During the month of August, Engaging Matters is republishing some of the most widely read articles from the five years this blog has been in existence. The criticism that community engagement is “just giving people what they want” is, in some circles, as pervasive as it is maddening. A February 2014 post, The “Pandering” Straw Man addressed that issue.
This post is not part of a series, so it may seem a bit out of context. I’ve addressed the issues of quality and community on numerous occasions previously. (The Pursuit of Excellence, Quality and Community, Quality and Community-2) However, the issue comes up so often in Q&A sessions, it’s probably good to share this as I write it in the context of a larger project.
Critics (and uncomfortable observers) of community engagement in the arts world often assume that the effort to reach those without a background (or current interest) in the arts demands pandering–presentation of inferior or simplistic work–a prospect that is, rightly, rejected out of hand.
This is, however, a remarkable and, upon brief consideration, terrifying conclusion. The current base of support is insufficient to sustain the arts establishment. If the only way to achieve viability is to present work that is incompatible with arts missions, the industry is truly doomed.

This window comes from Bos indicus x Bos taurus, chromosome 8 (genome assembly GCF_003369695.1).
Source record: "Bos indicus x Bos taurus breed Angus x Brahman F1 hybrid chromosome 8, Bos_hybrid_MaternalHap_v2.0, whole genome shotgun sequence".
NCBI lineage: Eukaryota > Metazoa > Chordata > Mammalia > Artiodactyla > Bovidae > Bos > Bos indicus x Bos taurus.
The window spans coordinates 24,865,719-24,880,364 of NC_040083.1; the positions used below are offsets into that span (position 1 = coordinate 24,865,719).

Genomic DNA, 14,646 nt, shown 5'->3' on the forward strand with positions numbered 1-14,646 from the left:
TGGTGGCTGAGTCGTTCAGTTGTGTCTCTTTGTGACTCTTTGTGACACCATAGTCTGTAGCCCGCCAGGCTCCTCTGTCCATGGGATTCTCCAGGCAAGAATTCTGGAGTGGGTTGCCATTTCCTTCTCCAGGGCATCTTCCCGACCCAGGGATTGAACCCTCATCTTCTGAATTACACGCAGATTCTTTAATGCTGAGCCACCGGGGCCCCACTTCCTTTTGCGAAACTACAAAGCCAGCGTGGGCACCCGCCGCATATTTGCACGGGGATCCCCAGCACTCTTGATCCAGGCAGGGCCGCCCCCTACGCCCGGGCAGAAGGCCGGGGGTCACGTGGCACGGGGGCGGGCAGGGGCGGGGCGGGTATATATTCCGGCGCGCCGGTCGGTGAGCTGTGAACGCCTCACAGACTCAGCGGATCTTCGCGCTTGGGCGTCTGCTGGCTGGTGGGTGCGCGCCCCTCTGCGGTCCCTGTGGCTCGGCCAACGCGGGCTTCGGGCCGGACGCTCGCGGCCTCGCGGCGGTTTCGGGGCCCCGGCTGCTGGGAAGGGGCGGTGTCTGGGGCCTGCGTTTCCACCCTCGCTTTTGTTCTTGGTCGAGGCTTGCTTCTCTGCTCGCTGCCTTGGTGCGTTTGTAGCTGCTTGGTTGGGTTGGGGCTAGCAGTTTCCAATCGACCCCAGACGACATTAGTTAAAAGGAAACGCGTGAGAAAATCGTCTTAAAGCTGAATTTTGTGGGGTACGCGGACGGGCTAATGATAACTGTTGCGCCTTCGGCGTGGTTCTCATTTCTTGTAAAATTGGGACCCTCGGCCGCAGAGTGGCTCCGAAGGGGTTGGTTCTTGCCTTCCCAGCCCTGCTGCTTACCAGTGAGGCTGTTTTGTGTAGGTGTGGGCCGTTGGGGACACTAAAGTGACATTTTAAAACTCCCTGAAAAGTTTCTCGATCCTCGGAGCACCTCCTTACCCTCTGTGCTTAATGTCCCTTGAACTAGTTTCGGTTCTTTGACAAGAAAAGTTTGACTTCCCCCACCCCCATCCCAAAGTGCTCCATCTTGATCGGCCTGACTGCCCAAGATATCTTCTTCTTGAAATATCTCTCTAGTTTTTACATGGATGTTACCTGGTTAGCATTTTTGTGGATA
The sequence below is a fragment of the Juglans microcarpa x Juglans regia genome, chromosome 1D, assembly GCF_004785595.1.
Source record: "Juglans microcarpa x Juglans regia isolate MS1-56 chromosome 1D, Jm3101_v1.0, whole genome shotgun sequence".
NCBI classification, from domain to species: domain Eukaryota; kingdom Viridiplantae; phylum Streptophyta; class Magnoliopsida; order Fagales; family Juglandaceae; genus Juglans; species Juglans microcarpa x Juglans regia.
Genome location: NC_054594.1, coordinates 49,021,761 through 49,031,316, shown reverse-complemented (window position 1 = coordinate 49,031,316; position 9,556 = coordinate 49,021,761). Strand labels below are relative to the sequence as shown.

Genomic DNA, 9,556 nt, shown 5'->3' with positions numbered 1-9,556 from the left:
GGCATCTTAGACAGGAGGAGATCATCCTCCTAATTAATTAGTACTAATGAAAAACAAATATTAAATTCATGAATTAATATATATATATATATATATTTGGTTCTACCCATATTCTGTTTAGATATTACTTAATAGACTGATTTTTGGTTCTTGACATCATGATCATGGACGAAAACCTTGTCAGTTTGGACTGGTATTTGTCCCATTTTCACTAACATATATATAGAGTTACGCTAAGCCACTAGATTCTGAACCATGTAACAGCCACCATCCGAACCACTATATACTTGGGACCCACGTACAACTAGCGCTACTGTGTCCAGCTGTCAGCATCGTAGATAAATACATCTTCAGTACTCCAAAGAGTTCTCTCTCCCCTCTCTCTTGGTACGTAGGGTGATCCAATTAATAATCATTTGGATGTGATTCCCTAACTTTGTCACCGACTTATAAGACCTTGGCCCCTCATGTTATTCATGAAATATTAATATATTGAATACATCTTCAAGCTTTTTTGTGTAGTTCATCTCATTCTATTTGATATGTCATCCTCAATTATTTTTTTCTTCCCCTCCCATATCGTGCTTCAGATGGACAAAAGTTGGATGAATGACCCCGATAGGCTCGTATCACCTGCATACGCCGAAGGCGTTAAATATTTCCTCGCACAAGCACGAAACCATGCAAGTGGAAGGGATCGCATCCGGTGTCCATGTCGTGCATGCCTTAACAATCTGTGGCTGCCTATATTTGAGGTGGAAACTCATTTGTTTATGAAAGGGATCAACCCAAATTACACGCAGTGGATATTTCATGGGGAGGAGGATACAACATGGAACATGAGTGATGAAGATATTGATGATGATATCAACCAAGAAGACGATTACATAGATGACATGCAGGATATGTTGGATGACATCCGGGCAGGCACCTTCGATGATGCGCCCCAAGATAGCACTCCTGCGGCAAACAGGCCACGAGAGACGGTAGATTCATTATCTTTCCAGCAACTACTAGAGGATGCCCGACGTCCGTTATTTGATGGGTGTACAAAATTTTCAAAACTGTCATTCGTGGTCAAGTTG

“Pandering” is such a powerful accusation that it can distract from efforts to reach the community and thus reinforce artcentricity. It is, to be frank, a pernicious charge intended as a conversation stopper that undermines the humility and respect I’ve cited as essential for making essential connections with our communities.
Discomfort with the prospect of change is a principal catalyst for this argument. Granted, a lack of awareness of good examples of engaged programming can be another contributor, but both are rooted in satisfaction with the status quo (at least with respect to artistic content) and a failure of imagination.
The pandering charge is a straw man, although it is true that some programmers do not understand this and–either cynically or with misguided good intent–present work they deem inferior in an effort to “engage.” As has been demonstrated previously and will be again, those who desire to do so can uphold standards of artistic excellence while providing content that is deeply meaningful to the public.
Engage (authentically and without shame)!